• Talk about being an includer. Girls often face immense peer pressure to support mean girl behaviour. Encourage your daughter to support the girl(s) being targeted, rather than being a silent bystander. This might mean walking with them to class, sitting with them at lunch, or inviting them to social activities. This might also mean standing up for them when they are being targeted online and refusing to gossip or spread rumours about them. Recommends Hurley, “It's essential that parents teach their girls to act as upstanders in their communities. It's very difficult to stand up to a mean girl, but it is easier to reach out to a target and offer help. Make eye contact, offer friendship, move away, and get adult help. If all girls learn to look out for one another and life each other up, relational aggression will decrease.”
After she faces mean girl behaviour:
• Talk about your girl’s feelings. Discuss the way it has made your daughter feel and react. This will help her label her own emotions and assist with building self-awareness. Talking about it will also help her process the emotion.
• Practice staying confident. Mean behaviour is unlikely to be repeated in the face of calm, confident opposition. Encourage your girl to ignore the mean behaviour or if its too in-your-face, to remain confident, avoiding looking nervous or defeated. Remembering that those who behave in a mean manner often suffer from low self-esteem may help your girl avoid personalising the bullying.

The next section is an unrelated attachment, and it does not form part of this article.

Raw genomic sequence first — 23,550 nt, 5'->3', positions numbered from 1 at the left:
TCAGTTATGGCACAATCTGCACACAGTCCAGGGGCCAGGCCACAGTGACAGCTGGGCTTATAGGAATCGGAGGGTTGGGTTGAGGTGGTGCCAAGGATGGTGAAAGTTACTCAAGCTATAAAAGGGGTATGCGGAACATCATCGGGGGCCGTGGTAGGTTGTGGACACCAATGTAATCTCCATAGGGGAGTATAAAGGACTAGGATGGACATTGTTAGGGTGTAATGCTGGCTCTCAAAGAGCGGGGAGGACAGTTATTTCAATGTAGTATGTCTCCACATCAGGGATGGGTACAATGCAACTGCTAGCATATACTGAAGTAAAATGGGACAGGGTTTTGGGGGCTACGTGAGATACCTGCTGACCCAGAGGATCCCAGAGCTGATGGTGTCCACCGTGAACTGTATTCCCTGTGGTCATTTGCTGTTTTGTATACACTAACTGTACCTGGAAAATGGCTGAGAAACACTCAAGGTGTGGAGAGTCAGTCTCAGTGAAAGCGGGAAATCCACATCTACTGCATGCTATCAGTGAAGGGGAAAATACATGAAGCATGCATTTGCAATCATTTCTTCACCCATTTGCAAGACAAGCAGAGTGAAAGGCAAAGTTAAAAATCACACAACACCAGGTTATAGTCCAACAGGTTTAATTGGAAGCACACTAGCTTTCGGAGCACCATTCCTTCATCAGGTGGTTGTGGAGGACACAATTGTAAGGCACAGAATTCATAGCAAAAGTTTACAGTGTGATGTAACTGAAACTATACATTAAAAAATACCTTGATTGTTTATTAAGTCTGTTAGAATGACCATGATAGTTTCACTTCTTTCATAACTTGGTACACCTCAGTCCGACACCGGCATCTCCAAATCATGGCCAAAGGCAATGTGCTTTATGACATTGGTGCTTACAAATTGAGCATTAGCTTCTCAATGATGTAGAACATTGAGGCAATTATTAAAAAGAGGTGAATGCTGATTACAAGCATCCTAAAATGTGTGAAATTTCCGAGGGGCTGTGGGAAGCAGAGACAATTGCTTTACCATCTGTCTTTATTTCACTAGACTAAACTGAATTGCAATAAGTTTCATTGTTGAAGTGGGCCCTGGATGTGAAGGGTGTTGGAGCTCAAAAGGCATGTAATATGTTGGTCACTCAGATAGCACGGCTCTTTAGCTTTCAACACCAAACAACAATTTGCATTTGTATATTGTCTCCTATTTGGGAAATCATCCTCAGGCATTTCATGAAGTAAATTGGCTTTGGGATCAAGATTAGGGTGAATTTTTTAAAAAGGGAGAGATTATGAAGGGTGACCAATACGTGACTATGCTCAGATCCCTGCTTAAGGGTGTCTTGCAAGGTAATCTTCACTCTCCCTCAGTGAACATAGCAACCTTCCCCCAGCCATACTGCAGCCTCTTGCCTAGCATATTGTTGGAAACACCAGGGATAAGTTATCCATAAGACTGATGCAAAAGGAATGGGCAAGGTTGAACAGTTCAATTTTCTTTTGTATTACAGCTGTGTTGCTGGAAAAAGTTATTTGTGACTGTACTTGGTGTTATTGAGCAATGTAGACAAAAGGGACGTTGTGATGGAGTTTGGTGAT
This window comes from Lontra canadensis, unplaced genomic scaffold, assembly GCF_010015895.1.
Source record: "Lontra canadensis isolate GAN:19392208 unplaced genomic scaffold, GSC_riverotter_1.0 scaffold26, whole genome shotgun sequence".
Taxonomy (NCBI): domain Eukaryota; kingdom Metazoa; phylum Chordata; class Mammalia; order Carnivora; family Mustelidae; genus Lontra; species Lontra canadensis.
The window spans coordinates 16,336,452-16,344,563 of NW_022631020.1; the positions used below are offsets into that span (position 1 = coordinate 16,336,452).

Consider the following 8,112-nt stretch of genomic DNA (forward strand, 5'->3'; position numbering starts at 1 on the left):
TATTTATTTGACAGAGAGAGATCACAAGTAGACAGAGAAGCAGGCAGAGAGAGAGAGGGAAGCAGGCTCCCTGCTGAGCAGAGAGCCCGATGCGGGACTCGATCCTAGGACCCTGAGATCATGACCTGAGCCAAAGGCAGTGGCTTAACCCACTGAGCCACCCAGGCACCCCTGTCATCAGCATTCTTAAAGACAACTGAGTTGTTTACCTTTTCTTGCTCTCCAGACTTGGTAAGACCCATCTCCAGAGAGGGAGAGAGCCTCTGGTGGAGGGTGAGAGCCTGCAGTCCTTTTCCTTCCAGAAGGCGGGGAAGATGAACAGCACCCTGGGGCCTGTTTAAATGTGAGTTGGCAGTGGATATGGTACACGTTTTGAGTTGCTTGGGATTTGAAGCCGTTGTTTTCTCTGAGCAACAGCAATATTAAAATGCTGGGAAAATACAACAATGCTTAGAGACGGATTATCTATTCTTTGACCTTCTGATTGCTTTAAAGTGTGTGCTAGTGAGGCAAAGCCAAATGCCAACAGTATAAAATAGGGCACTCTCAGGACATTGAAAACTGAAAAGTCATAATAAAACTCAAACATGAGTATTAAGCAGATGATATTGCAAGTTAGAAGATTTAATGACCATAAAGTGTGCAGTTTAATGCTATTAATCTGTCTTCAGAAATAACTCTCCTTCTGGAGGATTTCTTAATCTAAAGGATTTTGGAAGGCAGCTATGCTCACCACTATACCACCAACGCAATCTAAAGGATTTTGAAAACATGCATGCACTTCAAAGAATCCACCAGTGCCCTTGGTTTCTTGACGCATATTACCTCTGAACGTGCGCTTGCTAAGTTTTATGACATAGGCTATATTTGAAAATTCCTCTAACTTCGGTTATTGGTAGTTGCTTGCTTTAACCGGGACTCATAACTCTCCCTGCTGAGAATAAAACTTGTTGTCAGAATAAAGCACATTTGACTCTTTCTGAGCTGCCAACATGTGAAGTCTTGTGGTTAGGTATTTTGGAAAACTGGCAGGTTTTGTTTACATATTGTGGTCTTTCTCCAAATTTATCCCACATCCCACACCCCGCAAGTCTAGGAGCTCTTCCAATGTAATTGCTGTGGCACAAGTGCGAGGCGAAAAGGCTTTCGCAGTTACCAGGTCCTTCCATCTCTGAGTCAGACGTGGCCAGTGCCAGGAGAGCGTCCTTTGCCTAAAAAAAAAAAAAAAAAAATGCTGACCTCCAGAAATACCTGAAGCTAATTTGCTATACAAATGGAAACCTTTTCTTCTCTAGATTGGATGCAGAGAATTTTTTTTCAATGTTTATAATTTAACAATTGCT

• Teach conflict resolution skills. Learning to collaborate, anticipating consequences, focusing on the present instead of the past, and communicating clearly are some conflict resolution skills that girls can be taught using games or simple discussions. Being respectful of differing viewpoints and using humour are two other powerful techniques that help resolve conflicts. Teach your girl to stand up for herself and be assertive, without being aggressive.
• Help your girl take charge of her life. Teach your girl that we can’t control others’ actions, but we can stay true to ourselves. Encourage your girl to think about ways to feel her best and strongest. She could consider taking up exercising, playing a sport, doing yoga, or learning martial arts. Another way to regain her shaken confidence could be to hone her skills in an activity like art, music, baking, writing, or anything that makes her feel good. Encourage her to join a club in her school as a way of feeling good about herself and being further able to ignore the girls bullying her.
In a Nutshell
- The ‘mean girl’ culture is starting even earlier today, owing to a host of reasons: earlier physical maturity, declining empathy, and higher pressure to achieve
- Mean behaviour is largely learned. It can be fuelled be competition, peer pressure, or having issues with power and control
- You can ensure your child doesn’t turn into a ‘mean girl’ by talking to her about friendships, encouraging her to be part of diverse circle of friends, and fostering healthy self-esteem, among other things
What you can do right away
- Teach your girl to be an ‘includer’ by modelling kindness and empathy in your everyday interactions
- Explain how to consider a friend’s perspective in a disagreement to teach perspective-taking
- Monitor your child’s online activity and talk to her about dangers of cyberbullying
About the author:
Written by Meghna Singhal, PhD on 17 October 2019.
Dr. Singhal is a clinical psychologist with a doctorate degree from NIMHANS (Bangalore) and holds a post-doctorate in parenting from the University of Queensland (Australia). She is Head of the Content Solutions Zone at ParentCircle.